Some would describe allergic disease as "the epidemic of the 21st century".
The prevalence has doubled over the last 20 years. In New Zealand, like most developed
countries, about 40% of the population has the predilection for developing allergies
(are atopic). Paralleling the true increase in allergy is the increased
awareness. Allergy however, is not a new disease.
Perhaps the earliest report of allergic disease is that of King Menses of Egypt,
who was killed by the sting of a wasp at some time between 3640 and 3300 BC. Another
report from ancient history is that of Britannicus, the son of the Roman Emperor
Claudius. He was allergic to horses and "would develop a rash and his eyes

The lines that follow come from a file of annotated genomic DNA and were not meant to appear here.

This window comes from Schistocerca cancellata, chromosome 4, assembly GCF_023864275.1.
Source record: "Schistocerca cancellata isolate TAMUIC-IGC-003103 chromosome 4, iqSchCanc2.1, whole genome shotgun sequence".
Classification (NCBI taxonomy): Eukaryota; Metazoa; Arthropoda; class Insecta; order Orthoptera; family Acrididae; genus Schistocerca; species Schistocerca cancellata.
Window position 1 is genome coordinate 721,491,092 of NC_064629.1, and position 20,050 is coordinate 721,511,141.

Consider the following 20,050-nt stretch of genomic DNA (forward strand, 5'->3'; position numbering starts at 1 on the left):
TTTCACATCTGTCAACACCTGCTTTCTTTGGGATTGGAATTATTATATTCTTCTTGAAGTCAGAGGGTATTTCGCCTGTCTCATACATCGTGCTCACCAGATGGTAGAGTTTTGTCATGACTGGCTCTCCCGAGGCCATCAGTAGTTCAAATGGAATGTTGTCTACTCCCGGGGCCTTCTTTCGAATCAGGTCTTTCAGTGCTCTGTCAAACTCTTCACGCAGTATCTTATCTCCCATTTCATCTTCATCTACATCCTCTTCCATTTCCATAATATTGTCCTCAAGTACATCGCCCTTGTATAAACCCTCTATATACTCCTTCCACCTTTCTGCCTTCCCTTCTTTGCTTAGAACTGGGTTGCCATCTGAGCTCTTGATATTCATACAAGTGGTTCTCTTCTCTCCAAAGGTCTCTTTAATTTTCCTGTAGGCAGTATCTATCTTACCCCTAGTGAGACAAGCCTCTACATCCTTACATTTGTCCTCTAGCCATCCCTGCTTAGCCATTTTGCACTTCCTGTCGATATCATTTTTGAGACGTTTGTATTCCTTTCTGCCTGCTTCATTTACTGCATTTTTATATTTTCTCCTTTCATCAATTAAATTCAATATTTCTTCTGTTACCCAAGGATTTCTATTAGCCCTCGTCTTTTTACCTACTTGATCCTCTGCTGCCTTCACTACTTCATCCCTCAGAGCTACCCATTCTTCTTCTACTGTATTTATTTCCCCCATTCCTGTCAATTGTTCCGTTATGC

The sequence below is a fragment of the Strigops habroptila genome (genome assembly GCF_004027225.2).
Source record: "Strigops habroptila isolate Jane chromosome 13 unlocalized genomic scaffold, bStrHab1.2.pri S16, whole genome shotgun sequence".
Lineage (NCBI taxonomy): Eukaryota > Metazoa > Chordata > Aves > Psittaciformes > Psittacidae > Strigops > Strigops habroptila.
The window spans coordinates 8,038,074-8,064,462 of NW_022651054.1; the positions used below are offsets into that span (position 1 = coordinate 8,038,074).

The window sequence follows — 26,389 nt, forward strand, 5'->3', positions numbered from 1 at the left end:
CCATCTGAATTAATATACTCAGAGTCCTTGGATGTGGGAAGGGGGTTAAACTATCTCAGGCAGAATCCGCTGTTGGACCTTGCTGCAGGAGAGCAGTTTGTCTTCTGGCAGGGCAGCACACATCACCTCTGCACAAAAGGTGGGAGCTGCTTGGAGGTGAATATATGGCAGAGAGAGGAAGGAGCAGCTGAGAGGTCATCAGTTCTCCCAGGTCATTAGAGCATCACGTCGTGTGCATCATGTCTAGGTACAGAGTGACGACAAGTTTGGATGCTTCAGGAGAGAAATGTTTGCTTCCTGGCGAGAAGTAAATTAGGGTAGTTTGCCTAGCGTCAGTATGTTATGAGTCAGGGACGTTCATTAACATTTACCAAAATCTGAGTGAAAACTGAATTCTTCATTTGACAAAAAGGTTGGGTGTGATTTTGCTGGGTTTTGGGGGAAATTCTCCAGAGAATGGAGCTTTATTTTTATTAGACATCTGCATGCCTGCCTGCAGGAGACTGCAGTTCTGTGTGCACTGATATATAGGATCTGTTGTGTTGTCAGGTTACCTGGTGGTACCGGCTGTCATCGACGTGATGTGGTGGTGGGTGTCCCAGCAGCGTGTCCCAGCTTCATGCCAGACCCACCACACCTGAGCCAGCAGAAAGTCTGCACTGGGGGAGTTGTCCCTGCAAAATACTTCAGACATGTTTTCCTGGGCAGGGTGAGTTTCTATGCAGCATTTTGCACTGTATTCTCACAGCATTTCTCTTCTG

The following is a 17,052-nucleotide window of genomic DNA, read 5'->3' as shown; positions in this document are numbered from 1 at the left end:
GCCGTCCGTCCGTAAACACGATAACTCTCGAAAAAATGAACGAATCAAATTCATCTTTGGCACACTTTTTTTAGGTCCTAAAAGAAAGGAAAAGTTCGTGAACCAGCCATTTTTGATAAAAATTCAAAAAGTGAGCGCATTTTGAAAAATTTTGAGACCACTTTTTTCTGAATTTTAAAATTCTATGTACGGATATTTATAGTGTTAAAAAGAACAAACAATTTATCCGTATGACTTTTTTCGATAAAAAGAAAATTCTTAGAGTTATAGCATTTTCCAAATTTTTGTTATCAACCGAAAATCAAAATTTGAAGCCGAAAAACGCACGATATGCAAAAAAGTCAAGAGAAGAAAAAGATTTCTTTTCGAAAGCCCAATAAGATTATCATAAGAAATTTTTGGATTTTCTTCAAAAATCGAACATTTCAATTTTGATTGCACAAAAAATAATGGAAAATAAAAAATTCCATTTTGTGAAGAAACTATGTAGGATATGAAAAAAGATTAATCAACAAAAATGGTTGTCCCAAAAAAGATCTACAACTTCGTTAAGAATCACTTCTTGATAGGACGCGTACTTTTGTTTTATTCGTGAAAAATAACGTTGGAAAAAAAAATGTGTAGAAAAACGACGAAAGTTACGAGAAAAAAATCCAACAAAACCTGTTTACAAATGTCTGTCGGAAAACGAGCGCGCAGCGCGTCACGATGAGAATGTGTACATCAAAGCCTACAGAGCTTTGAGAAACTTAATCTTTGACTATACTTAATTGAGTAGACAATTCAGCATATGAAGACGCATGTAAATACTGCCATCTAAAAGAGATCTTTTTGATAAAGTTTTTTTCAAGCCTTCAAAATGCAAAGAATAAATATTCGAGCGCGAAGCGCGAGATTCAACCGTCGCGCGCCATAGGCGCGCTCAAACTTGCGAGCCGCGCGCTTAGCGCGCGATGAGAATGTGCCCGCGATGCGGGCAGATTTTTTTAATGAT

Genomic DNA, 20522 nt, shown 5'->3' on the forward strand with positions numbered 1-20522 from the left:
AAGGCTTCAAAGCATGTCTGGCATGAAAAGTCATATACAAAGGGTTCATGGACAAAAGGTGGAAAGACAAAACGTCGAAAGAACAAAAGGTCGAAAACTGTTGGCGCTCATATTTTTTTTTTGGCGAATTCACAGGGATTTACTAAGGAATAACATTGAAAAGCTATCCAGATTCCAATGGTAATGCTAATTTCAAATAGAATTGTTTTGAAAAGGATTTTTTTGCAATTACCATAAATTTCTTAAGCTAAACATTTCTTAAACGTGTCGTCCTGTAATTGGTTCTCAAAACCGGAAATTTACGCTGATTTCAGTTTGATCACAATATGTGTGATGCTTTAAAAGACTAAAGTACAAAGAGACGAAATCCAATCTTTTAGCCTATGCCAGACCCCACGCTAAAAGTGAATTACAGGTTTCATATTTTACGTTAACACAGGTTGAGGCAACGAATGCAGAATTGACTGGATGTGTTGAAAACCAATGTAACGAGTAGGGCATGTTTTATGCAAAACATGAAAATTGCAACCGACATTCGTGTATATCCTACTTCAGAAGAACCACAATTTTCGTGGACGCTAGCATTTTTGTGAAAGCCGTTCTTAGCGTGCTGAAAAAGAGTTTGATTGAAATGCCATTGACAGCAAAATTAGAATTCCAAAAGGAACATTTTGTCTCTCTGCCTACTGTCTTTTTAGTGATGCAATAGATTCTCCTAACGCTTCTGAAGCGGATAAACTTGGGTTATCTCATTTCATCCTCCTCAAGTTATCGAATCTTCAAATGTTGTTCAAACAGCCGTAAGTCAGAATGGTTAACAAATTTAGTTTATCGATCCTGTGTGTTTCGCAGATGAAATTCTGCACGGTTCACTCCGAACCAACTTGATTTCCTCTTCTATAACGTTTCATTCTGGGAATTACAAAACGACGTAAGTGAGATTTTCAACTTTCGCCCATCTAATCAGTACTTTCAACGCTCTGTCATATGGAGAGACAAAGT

swelled to the extent that he could not see where he was going". Accordingly,
the honour of riding at the head of the young patricians fell to Nero who was Claudiuss
adopted son. Nero allegedly threw Christians to the lions and killed Britannicus.
Sir Thomas More gives the next authoritative account of allergy: King Richard III
used his allergy to strawberries to good effect in arranging the judicial murder
of Lord William Hastings. The King surreptitiously ate some strawberries just prior
to giving an audience to Hastings and promptly developed acute urticaria. He then
accused Hastings of putting a curse on him, an action that demanded the head of
Hastings on a plate.
The Roman philosopher, Lucretius observing exaggerated responses to commonly occurring
substances said "what is food for some may be fierce poisons for others".
However, the modern era of allergy started in the 1800s with the description of